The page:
Citing PatentFiling datePublication dateApplicantTitle
US4556551 *Mar 22, 1984Dec 3, 1985Koppers Company, Inc.Hydrogen storage materials of zirconium-chromium-iron and titanium alloys characterized by ZrCr2 stoichiometry
US4783329 *Aug 19, 1987Nov 8, 1988Allied-Signal Inc.Hydriding solid solution alloys having a body centered cubic structure stabilized by quenching near euctectoid compositions
US4946646 *May 16, 1988Aug 7, 1990Matsushita Electric Industrial Co., Ltd.Alloy for hydrogen storage electrodes
US5028389 *Mar 20, 1990Jul 2, 1991Korea Advanced Institute Of Science And TechnologyHydrogen storage materials of Zr-Ti-Cr-Fe
US5096665 *Feb 6, 1990Mar 17, 1992Sanyo Electric Co., Ltd.Hydrogen absorbing alloys having MgZn2 -type laves phase structure
US5149383 *Mar 29, 1991Sep 22, 1992Matsushita Electric Industrial Co., Ltd.Hydrogen storage alloy electrode
US5268143 *Nov 25, 1991Dec 7, 1993Matsushita Electric Industrial Co., Ltd.Method of producing hydrogen-storing alloy from a zirconium-tin starting material
US5278001 *Jan 22, 1993Jan 11, 1994Hitachi Maxell, Ltd.Hydrogen storage alloy, electrode comprising the same and hydrogen storage alloy cell
US5490970 *Jun 16, 1994Feb 13, 1996Matsushita Electric Industrial Co., Ltd.Method of producing hydrogen-storing alloy and electrode making use of the alloy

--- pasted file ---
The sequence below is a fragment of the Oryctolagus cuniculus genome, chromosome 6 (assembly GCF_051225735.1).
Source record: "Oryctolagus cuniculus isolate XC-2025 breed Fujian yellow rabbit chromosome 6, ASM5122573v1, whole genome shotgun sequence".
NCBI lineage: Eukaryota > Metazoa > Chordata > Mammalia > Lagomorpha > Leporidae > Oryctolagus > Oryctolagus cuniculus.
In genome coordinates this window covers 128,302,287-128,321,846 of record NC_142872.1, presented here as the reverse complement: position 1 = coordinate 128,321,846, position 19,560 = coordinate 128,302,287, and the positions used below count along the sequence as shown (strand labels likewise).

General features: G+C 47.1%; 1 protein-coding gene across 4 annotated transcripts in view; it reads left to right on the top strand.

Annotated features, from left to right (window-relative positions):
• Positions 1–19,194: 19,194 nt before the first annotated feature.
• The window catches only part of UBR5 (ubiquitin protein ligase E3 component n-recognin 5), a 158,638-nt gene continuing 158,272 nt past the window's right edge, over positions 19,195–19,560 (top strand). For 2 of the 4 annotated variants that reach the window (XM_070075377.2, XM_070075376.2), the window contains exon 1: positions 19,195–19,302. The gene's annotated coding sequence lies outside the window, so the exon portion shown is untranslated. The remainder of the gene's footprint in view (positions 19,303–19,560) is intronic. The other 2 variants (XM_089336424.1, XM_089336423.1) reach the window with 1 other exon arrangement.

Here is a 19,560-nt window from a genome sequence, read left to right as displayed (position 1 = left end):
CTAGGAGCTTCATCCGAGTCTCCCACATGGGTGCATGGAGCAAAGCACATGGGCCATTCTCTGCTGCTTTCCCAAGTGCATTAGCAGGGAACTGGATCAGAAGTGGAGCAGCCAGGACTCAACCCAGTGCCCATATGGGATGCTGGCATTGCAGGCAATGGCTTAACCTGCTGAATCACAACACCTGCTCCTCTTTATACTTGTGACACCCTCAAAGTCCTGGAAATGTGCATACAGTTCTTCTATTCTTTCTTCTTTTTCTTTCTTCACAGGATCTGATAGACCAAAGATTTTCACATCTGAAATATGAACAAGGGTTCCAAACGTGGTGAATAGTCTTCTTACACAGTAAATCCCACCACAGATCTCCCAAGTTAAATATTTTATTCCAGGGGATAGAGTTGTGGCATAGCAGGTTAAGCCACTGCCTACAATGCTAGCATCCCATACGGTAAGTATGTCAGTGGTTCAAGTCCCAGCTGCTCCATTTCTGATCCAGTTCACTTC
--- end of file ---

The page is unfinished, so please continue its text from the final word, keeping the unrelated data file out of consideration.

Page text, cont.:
US6471795 *Feb 22, 2001Oct 29, 2002The Japan Steel Works Ltd.Method of producing hydrogen storage alloys
EP0293660A2 *May 16, 1988Dec 7, 1988Matsushita Electric Industrial Co., Ltd.Hydrogen storage electrodes
EP0375836A1 *Aug 8, 1989Jul 4, 1990Mitsubishi Materials CorporationHydrogen absorbing Ni,Zr-based alloy and rechargeable alkaline battery
EP0503686A2 *May 16, 1988Sep 16, 1992Matsushita Electric Industrial Co., Ltd.Method for making a hydrogen storage electrode
Classifications
U.S. Classification423/644, 420/581, 420/900, 420/422, 420/434
International ClassificationC01B3/00
Cooperative ClassificationY10S420/90, C01B3/0031, Y02E60/327
European ClassificationC01B3/00D2F
Legal Events
DateCodeEventDescription
Apr 30, 1982ASAssignment
Owner name: KOPPERS COMPANY, INC. KOPPERS BLDG. PITTSBURGH, PA
Free format text: ASSIGNMENT OF ASSIGNORS INTEREST.;ASSIGNORS:WALLACE, WILLIAM E.;SINHA, VIJAY K.;PURARIAN, FAIZ;REEL/FRAME:003979/0953
Effective date: 19820427
Apr 20, 1987FPAYFee payment
Year of fee payment: 4
Jun 4, 1991REMIMaintenance fee reminder mailed
Nov 3, 1991LAPSLapse for failure to pay maintenance fees
Jan 14, 1992FPExpired due to failure to pay maintenance fee
Effective date: 19911103